The first thing successful organisations have is a clear governance structure – a process through which any new change is assessed. Critically this governance structure will define the roles and responsibilities associated with assessing future regulatory changes:
The majority of organisations have some form of ‘horizon scanning’ in place. There is a range of technology solutions in this space that, when implemented well, can reduce the manual workload of identifying which regulatory updates impact areas of interest for your business. Regardless of the tool you choose for monitoring new changes, be sure to have a mechanism to capture and communicate these to your nominated teams.
Note. Many of the horizon scanning tools will allow for requirements tracking through a built in workflow, however, basic tooling that many organisations already have in house (e.g. JIRA/confluence type platforms) are more than sufficient to ensure individual items are addressed and tracked.
Initial business impact assessment
Organisations that have a good understanding of the likely impact of upcoming regulatory changes, also have a nominated team (ideally not just one individual to avoid key person dependencies) with a broad understanding of the business activities and operational environment. They do not need to be experts in every detail but hold enough information to assess the impact of change across functions. It is their job to outline (& track) a high-level business requirement statement, assigning this to the relevant function or identified project team: “There is an obligation to do x [by y date].”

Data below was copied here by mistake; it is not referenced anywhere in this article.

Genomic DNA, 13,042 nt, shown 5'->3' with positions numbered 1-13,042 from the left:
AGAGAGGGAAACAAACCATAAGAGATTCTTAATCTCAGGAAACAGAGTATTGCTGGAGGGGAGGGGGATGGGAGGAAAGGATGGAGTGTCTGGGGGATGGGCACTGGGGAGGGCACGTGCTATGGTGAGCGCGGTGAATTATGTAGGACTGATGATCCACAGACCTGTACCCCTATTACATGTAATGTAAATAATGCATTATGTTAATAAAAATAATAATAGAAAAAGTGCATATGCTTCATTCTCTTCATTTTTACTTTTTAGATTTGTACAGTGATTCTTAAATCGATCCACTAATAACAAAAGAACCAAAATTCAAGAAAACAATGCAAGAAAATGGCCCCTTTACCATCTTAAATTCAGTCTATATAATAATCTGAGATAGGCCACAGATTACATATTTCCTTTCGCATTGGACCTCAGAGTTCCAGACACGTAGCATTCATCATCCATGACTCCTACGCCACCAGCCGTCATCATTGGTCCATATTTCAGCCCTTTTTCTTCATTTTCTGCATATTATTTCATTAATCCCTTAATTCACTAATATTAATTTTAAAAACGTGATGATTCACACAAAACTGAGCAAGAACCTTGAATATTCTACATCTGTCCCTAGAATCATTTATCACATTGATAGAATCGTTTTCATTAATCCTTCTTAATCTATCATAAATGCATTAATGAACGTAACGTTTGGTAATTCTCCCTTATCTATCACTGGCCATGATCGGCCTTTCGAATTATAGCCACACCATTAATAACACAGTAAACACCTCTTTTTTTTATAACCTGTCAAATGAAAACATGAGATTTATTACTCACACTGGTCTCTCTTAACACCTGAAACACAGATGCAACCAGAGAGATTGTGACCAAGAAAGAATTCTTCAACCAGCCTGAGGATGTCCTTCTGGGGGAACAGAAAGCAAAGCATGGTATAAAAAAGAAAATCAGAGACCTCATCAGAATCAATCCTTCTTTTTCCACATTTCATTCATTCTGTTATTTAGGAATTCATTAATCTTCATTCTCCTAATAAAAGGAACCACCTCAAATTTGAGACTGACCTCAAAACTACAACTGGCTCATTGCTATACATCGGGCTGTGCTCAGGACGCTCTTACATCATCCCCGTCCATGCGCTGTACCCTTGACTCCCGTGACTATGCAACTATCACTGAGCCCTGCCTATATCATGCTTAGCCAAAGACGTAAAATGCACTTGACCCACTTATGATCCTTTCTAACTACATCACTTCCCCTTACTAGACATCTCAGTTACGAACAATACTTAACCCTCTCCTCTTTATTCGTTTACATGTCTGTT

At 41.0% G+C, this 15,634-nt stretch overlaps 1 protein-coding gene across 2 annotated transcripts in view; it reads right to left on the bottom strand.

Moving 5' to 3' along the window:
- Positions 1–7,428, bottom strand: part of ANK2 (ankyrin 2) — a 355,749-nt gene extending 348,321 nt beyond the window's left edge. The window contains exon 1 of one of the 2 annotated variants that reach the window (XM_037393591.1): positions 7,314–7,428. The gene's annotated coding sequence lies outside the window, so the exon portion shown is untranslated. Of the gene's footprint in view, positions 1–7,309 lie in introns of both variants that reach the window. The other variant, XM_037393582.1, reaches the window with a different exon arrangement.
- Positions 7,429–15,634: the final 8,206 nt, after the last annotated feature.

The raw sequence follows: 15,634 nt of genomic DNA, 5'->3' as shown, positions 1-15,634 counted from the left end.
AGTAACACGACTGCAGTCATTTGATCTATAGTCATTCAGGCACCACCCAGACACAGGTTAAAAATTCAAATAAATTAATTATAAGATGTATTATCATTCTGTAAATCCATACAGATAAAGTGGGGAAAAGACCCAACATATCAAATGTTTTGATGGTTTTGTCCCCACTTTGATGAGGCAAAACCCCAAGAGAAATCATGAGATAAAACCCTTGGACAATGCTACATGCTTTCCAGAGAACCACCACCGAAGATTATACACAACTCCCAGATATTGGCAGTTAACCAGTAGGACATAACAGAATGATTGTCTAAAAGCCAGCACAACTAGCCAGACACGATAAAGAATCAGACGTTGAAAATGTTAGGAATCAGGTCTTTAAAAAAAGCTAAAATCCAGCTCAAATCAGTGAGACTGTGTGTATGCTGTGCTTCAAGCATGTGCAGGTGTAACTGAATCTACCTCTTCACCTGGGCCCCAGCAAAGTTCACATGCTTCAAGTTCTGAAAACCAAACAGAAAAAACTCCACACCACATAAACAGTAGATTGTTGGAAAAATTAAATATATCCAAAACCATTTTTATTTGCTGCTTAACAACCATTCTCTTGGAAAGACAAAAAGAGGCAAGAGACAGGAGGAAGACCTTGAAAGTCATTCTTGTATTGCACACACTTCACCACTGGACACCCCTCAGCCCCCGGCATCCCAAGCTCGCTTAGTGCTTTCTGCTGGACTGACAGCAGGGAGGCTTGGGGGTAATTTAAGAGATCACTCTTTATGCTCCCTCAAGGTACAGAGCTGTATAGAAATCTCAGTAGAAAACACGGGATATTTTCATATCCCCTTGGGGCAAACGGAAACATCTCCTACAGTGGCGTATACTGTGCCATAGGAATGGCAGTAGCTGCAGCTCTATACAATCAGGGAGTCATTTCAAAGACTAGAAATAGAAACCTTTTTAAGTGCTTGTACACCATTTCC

Note. Depending on the complexity of the obligation, there may be a need to engage legal or other teams to gain an early indication of the potential impact to help guide this initial statement.
Functional (project) review and constructive challenge
On receipt of a high-level business requirement statement, it is the job of the receiving function to review, prioritise and ultimately respond to the request. Try to keep this separate from the team setting the initial objective, otherwise there is a risk of ‘marking your own homework’.
The function must assess the request in detail, reviewing the regulatory text or advice. These should be the subject matter experts and they should have the opportunity to both question and constructively challenge the initial statement to ensure both the need and impact of the change is well understood and relevant to the business. There are many reasons for review and challenge – the obligation may already be being met through another mechanism; the associated business volumes may be low and due consideration should be given to ensuring the response is appropriate; or broader business impacts may need to be considered if data and/or processes need to change across multiple functions.
Ultimately there is a need to determine whether the obligation can be met using existing resources – if there is a need for assistance (potentially in the form of a dedicated project if the obligations are significant enough); or whether a more fundamental discussion is warranted on alternative approaches to ensure compliance is maintained.